95 of 101 people found the following review helpful
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Cordelia Fine's "A Mind of its Own" reminds me a lot of Malcolm Gladwell's "Blink"--it is filled with surprising and counterintuitive observations about how the brain really works. Fine's thesis is that our brains do a fine job of deluding us--making us think that we are smart, attractive, above average, considerate, unbiased and blissfully free of the shortcomings and moral defects that plague other people. It's a good thing, too--as Fine points out in one striking paragraph, "there is a category of people who get unusually close to the truth about themselves and the world. . . . They are the clinically depressed." Ignorance really is bliss!
With a witty style, Fine reviews the psychological experiments that show that our moods and judgments can be dramatically influenced by external factors like beautiful weather or by what someone just said or did to us. Our brains make up lots of excuses after the fact to explain what we did and why, or to shift blame to others, all in an effort to make it seem that we are good people who are in control of our lives. We end up being bigoted, pigheaded, immoral and emotional, even when we think we are none of those things. On the whole, it's not a very flattering picture, although Fine does point to some encouraging studies suggesting that some of the brain's worst excesses (e.g., bigotry) can be curbed by careful attention to our thoughts--of course, in other contexts (such as trying to fall asleep), focusing on our thoughts can make things worse!
This book is full of lots of "aha!" moments, but it's not a self-help guide. The message sometimes seems to be "you're not really in control here--try to enjoy the ride!"
That said, I draw one very important conclusion from this entertaining book: avoid spending time with scientists who are conducting psychology experiments. These people are apparently always testing things other than what they pretend to be testing, and your brain will invariably come out of the experiment looking rather shoddy and ill-mannered. ("Not my brain!" you may protest, in which case you definitely need to read Chapter 1 of Fine's book.)
43 of 46 people found the following review helpful
on August 31, 2007
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According to the story, in a survey taken several years ago, all incoming freshman at MIT were asked if they expected to graduate in the top half of their class. Ninety-seven percent responded that they did.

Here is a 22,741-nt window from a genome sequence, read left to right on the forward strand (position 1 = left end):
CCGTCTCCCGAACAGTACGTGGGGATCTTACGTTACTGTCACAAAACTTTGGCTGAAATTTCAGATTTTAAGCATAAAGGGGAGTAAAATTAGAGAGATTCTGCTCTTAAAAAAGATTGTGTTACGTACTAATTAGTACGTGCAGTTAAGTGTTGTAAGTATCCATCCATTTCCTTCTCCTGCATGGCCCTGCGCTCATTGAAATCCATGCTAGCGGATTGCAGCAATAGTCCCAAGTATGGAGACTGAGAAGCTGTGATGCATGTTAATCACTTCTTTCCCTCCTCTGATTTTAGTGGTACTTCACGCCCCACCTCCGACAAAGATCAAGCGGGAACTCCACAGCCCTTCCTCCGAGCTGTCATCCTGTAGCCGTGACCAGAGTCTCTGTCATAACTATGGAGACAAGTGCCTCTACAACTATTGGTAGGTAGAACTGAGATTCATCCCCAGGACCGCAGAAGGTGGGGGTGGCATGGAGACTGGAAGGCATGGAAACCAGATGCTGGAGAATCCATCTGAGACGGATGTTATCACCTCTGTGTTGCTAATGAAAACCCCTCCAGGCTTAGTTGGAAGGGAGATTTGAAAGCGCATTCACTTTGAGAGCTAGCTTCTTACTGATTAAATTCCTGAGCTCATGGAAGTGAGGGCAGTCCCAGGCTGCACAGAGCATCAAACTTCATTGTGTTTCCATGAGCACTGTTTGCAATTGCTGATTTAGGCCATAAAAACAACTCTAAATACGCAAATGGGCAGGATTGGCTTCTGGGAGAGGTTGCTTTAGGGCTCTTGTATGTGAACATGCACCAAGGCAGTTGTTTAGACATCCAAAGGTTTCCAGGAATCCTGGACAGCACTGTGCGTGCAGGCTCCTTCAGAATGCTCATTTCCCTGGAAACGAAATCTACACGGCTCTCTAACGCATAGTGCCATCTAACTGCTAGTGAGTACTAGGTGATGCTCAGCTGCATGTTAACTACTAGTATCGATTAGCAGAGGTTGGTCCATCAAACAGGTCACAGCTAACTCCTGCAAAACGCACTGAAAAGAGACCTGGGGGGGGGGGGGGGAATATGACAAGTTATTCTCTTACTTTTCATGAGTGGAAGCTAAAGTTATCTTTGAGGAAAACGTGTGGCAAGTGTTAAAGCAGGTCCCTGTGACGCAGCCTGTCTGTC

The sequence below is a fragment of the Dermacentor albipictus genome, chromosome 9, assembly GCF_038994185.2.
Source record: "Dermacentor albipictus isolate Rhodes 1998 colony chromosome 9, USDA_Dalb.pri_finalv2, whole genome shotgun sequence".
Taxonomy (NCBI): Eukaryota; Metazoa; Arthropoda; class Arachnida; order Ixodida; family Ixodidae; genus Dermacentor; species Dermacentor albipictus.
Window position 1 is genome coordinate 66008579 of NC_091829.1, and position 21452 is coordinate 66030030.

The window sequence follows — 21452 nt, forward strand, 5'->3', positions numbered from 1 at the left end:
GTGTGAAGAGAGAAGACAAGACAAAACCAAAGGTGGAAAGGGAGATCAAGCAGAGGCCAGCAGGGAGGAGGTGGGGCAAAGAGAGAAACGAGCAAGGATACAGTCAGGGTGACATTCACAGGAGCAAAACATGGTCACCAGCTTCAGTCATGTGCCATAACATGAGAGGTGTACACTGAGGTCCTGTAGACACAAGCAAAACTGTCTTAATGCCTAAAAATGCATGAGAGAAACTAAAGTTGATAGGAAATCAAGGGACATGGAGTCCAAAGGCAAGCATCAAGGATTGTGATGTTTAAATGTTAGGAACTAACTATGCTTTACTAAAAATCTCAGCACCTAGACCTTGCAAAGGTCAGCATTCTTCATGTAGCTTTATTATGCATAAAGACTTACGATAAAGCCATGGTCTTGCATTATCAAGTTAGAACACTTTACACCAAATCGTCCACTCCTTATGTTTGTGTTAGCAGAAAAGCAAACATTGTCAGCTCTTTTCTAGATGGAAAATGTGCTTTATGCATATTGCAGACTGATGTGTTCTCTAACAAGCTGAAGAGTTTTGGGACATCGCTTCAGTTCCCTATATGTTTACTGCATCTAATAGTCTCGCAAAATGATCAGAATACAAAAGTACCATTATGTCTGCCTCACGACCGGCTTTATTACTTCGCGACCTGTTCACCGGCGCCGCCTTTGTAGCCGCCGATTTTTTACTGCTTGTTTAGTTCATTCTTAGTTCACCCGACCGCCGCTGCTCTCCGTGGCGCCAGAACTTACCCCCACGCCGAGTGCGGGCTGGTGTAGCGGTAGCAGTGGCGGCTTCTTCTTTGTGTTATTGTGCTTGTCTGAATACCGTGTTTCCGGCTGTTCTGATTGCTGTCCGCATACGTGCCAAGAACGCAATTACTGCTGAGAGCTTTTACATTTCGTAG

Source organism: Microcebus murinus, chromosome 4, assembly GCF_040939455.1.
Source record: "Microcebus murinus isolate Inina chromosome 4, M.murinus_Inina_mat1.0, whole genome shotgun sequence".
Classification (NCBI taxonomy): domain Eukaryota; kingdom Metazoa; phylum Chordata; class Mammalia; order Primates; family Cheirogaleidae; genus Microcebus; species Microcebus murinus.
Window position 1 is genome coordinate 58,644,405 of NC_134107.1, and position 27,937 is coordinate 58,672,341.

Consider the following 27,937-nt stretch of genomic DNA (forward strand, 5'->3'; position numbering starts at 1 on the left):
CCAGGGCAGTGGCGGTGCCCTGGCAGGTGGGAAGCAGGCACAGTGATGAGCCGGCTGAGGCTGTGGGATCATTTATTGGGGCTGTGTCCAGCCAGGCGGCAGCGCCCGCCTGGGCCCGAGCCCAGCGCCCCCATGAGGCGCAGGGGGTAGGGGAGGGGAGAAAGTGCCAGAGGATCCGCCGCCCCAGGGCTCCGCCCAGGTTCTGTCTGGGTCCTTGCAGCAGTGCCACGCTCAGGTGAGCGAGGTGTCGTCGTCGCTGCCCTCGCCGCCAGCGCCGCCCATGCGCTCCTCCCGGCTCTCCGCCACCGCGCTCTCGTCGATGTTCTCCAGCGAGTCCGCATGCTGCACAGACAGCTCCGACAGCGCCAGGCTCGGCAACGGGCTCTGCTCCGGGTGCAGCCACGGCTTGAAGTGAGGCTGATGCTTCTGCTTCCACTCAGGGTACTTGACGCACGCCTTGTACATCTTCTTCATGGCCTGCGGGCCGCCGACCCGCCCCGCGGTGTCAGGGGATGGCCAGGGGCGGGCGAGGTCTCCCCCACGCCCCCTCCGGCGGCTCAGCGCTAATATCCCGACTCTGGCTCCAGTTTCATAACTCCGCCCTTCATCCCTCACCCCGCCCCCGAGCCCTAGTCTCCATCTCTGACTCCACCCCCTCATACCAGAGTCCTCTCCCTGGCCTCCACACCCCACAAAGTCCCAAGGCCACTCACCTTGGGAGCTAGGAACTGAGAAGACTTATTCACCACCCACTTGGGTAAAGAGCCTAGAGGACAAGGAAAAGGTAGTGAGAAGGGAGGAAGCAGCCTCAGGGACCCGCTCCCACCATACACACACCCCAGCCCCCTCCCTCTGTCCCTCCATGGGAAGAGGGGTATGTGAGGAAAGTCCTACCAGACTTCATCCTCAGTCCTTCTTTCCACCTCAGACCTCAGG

And another piece of research in 1989 compared mathematical competence in students in eight different countries. Korean students ranked the highest in mathematical skills, while those in the United States had the lowest rating. Yet the American students had the highest overall opinion of their ability, while the Koreans who had the best results had the lowest opinion of how they had done.
Most of us believe ourselves to be to be above average compared with most other people: better drivers, better at evaluating character, more ethical and capable. Indeed when people begin to feel that they are below average that alone can lead to a referral to a psychologist, for it may be a sign of depression or some other disorder.
How is it that we are so good at insulating ourselves against reality? That is the core question that Cordelia Fine tries to answer in this, ahem, fine book.
She details - perhaps, at times, over-details - a number of fascinating research studies into the very common problem of self-deception and self-distortion. This is a problem that stretches beyond the confines of academic psychology into psychotherapy, personal and spiritual development, relationships and even politics.
She coins a nice term - our "Vain brain" - to capture the way in which we distort reality about ourselves and the ways in which the brain biases perception to favor the perceiver. It is a commonplace that when things are going well, we tend to attribute our success to our sterling qualities, while failures are more commonly a result of bad luck and trouble, the perfidy of others or that there were other "reasons" that staked the deck against us. Our brains have a remarkable ability to edit our memories and insights in such a way that it can constantly protect us from the truths that surround us.
Cordelia also discusses the way in which the brain warps perceptions to match emotions. She discusses one of the most bizarre things that you will see in clinical practice: the so-called Cotard delusion in which people believe that they, or parts of their bodies, are dead. It most often occurs in psychotic depression in the elderly: the depression drives the thought that they are dead.